# Numerical solution of Schrodinger equation

1. Sep 5, 2015

### aaaa202

I am right now working on a script that solves the Schrodinger equation numerically for arbitrary potentials using the finite difference method. The idea is that I diagonalize the Hamiltonian with elements:
H(i,i+1)=1/dx^2 * constants
H(i,i-1)=1/dx^2 * constants
H(i,i) = -2/dx^2 * constants
and zero elsewhere.
Now what I am not so sure about is what boundary conditions this procedure assumes? I think it assumes automatically that the wave functions tend to zero at the boundaries of your grid.
In any case the script works for 1d, but I am now trying to make it work for 2d so I can solve the circular well problem. However, it has not worked so far:
I have used that the radial equation (polar coordinates) is given as that shown here
http://www.physics.csbsju.edu/QM/square.08.html
which has led me to a hamiltonian of the form (dx is mesh size)
H(i,i) = -2/dx^2 - 1/r(i)^2
H(i,i+1)=1/dx^2 + 1/(dx*r(i))
H(i,i-1)=1/dx^2 - 1/(dx*r(i))
But the solutions I am getting oscillate more and more and don't look anything like the analytic solution.
Can anyone see what the problem is? I suspect it may be the fact that my method forces the wave function to go to zero at the boundaries, which does not make sense for r=0. If this is indeed the problem, what could I do to fix it?

2. Sep 5, 2015

### Geofleur

You need to make sure that your numerical scheme preserves the normalization of the wave function. I am not sure if straight finite differences will do that. You might consider using the method of lines instead to solve the equation. The idea is this: use finite differences, but only on the spatial derivatives. You will end up with a system of first-order ODEs in time, which you can then stuff into your favorite ODE system solver.

3. Sep 5, 2015

### cgk

@OP: Regarding the boundary conditions: If you do not put in any additional information constraints, the (implicit) boundary conditions will be that the wave function is zero everywhere off the grid. That comes simply from the fact that there is no basis there to expand it, and thus your solution will be equivalent to psi(x)=0 in these regions. But you can change that; for example, you can make periodic boundary conditions (even with non-trivial phase angles phi) by simply identifying points off the grid with points on the other side.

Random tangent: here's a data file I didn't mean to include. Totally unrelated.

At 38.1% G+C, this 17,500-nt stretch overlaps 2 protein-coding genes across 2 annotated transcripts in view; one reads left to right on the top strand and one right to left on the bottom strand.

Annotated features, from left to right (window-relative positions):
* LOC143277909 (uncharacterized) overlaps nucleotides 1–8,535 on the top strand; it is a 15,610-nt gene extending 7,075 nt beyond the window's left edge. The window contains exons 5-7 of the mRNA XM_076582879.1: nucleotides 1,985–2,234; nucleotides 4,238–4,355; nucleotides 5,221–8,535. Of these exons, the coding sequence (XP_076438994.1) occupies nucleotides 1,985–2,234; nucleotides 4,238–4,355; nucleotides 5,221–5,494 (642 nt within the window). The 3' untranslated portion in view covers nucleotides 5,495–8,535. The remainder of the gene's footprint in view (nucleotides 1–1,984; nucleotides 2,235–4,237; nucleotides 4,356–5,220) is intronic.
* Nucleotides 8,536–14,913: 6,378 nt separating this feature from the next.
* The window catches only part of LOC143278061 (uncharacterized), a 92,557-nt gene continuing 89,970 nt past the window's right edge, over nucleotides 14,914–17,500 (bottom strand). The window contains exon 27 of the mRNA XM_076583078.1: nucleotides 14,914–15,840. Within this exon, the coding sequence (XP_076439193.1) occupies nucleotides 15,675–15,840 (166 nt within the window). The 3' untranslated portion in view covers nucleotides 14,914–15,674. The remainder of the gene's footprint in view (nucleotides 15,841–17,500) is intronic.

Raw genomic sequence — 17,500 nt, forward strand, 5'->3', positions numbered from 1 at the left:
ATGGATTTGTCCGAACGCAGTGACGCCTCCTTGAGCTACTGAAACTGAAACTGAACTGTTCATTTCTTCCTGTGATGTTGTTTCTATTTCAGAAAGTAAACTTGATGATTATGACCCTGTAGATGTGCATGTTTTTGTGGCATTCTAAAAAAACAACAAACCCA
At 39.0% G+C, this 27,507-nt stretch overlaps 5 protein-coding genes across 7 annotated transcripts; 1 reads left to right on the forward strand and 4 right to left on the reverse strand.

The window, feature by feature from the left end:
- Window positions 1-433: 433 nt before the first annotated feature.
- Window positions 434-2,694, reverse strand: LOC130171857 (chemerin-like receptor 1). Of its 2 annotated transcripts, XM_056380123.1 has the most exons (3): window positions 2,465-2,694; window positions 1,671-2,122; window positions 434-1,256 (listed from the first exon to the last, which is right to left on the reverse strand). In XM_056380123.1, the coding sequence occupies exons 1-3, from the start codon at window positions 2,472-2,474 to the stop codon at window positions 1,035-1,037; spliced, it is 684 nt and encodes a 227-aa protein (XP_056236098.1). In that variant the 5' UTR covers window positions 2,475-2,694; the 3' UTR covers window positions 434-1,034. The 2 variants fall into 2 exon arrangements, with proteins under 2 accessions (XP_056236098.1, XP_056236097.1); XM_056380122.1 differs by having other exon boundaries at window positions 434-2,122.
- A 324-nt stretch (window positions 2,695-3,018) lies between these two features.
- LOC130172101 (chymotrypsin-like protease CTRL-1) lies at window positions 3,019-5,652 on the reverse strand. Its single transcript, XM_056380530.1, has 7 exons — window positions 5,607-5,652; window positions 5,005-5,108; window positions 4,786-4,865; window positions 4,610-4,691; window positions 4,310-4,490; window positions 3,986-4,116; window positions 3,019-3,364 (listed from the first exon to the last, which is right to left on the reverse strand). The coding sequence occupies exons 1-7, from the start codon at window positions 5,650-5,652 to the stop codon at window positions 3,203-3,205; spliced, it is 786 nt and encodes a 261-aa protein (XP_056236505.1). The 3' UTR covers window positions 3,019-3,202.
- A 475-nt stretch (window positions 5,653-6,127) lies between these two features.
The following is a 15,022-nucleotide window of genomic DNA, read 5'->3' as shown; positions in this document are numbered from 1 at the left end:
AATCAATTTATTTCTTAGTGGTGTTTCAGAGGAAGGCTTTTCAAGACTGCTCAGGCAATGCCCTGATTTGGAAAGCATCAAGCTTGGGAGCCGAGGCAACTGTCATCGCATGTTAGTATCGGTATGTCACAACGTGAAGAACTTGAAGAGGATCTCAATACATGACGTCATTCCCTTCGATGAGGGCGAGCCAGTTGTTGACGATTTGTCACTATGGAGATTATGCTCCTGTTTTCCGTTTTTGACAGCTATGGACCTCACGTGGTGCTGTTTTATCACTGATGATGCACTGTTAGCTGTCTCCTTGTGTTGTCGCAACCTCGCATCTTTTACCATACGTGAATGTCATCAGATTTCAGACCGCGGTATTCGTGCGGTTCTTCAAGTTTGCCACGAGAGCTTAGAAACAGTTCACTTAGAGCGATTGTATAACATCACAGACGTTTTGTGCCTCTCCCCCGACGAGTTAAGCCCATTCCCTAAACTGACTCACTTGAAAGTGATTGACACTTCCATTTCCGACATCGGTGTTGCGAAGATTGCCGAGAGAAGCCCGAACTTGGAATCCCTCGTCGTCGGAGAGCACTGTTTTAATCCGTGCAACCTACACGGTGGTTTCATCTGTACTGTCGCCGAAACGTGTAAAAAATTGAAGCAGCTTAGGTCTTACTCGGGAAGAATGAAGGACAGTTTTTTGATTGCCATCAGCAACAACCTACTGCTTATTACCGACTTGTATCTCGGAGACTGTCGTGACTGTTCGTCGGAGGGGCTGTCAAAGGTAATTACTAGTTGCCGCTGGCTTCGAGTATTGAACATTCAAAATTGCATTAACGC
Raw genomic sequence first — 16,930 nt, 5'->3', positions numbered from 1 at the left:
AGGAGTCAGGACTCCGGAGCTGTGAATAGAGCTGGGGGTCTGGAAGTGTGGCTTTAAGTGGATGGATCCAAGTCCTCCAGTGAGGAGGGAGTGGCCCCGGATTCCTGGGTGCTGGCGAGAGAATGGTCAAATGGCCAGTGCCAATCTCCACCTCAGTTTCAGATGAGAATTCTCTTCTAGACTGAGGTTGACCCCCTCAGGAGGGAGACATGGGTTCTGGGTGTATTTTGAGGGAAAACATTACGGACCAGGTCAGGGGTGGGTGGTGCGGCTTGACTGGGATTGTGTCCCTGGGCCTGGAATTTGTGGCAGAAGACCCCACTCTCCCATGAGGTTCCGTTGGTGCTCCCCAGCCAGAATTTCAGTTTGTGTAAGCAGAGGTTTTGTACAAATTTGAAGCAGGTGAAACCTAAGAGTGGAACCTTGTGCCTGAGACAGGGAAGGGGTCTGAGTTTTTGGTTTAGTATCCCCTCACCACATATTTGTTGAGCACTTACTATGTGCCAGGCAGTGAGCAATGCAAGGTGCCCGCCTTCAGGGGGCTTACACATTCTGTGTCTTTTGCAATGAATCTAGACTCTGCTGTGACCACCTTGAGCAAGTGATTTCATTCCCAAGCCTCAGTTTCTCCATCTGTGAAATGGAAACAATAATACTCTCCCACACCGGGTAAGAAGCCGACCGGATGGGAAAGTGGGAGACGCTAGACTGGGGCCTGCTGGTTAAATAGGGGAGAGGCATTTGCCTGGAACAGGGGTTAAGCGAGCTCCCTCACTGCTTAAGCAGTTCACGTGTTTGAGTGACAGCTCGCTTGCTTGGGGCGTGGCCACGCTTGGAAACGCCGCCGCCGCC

E.g., if you have a grid with indices 0, 1, 2, ...., N-1, you'd hack up the Hamiltonian elements:
H(N-1,0) = exp(i phi) <put here what you would normally put into H(N-1,N) if the matrix element existed), e.g., the same as in H(N-2,N-1)>
H(0,N-1) = exp(-i phi) <put here what you would normally put into H(0,-1) if the matrix element existed), e.g., the same as in H(1,0)>
(in place of H(N-1,N), where N is identified with 0 now). By varying the phase angles you would get what corresponds to the band structure of the periodic system.

Regarding the cylindrical coordinates: Your representation of the Laplace operator in cylindrical coordinates does not look right. Could you explain how you got these finite difference formulas? From the first equation of the link you posted I would expect that this is supposed to be
$$\left[\frac{\partial^2}{\partial r^2} + \frac{1}{r} \frac{\partial}{\partial r}\right]$$
I see how would take these terms:
H(i,i) = -2/dx^2 - ...
H(i,i+1)=1/dx^2 +
H(i,i-1)=1/dx^2 - ...

but these terms look like they are off by factor of two (the distance between those is 2dx, not dx. Central difference)
H(i,i+1)=...+ 1/(dx*r(i))
H(i,i-1)=... - 1/(dx*r(i))

and this one:
H(i,i) = ...- 1/r(i)^2

I don't see it in the equation at all. Is this supposed to be for the angle derivative? I think if you don't have angles, the angle derivative will be zero, not one.